Exclusive: Practices lose £30,000 on extended hours

Practices are losing up to £30,000 a year because extended hours funding does not cover the cost of providing the service, a GP newspaper survey reveals.

Beth McCarron-Nash
Beth McCarron-Nash

Only a quarter of GPs said extended hours funding covers their costs. Many ran the service at a loss because not doing it would be even more costly.

One GP said providing extended hours cost his practice £22,000, but not opening longer would cost £28,000.

The extra hours, as predicted by the GPC, are creating stress within practices. The poll, of 301 GPs, found that more than a quarter felt relationships between partners, managers and staff had become strained as a result of extended hours.

It found evening and weekend clinics are generally well used, with 77% of GPs reporting that over three quarters of appointments are used.

But one in 10 GPs said less than a quarter of their extended hours appointments were used.

Respondents also reported more patients missing appointments, especially on weekends.

Just 17% of GPs said longer opening had improved the care at their practice. 

GPC negotiator Dr Beth McCarron-Nash said: ‘I'd like to see the government read the results of your survey and decide how to make access better in a way that can really meet the needs of patients.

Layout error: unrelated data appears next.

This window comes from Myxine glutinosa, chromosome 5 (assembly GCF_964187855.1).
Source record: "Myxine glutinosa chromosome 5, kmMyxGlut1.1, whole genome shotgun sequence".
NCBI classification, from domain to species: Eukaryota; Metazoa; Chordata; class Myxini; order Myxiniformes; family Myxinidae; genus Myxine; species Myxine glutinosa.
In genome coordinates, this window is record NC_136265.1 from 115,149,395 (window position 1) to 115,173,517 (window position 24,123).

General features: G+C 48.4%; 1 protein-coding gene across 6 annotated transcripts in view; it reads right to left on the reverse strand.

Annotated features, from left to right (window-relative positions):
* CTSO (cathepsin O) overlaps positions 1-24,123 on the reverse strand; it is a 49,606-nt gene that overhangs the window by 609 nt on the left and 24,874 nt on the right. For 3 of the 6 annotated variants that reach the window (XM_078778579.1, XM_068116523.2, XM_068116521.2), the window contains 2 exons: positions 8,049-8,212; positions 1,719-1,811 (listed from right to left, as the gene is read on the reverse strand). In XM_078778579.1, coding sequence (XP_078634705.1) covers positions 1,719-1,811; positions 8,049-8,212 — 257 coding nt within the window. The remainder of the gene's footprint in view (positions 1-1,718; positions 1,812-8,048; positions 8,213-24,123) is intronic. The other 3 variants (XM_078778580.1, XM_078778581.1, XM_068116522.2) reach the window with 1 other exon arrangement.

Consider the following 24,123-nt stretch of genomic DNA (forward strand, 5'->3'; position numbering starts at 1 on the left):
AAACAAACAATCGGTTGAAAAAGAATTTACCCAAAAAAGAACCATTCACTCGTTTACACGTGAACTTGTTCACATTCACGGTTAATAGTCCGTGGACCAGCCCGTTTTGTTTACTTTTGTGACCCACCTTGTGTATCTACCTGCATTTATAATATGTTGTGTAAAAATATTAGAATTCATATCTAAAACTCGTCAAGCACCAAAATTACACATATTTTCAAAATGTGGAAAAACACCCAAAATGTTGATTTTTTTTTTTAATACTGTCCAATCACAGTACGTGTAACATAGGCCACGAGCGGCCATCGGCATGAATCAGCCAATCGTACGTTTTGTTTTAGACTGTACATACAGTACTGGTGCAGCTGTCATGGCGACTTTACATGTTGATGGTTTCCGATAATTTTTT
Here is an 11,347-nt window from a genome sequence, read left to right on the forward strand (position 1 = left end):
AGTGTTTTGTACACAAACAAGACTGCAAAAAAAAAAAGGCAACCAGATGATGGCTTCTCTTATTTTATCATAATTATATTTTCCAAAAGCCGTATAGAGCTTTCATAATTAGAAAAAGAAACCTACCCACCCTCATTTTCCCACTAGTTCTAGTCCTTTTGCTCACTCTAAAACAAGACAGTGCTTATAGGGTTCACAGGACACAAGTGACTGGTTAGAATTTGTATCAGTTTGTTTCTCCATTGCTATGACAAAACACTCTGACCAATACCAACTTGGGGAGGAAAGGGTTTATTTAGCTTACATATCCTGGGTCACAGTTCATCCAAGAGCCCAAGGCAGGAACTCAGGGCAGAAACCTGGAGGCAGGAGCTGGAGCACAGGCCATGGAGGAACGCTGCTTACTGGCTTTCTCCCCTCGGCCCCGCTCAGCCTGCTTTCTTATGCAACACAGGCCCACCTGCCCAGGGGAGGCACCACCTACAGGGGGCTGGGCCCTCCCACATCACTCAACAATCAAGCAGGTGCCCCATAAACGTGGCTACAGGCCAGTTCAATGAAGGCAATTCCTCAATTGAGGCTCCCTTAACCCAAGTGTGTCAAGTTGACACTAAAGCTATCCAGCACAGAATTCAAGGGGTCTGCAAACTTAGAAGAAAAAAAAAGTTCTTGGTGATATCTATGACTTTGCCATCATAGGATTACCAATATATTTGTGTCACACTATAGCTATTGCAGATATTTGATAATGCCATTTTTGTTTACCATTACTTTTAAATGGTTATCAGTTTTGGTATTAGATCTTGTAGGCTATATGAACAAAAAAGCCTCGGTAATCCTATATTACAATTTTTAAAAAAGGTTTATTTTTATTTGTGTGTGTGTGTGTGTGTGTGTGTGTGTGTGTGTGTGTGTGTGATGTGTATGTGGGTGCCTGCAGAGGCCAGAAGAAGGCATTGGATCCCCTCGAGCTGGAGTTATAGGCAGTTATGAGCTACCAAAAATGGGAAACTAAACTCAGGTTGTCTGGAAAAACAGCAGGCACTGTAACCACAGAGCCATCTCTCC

‘The funding for the DES (directed enhanced service) was always inadequate.'

A DoH spokeswoman said 1.1 million people had expressed a desire for extended hours in the latest GP patient survey.

‘Making these additional slots available to patients reduces pressures on general practice during other routine opening times,' she said.

‘Additional opening is therefore a core part of what patients want their practices to do and not simply an additional activity to be funded at premium cost.'


  • Read this week's GP dated 21 August for the full version of this story and a two-page analysis of the issue.


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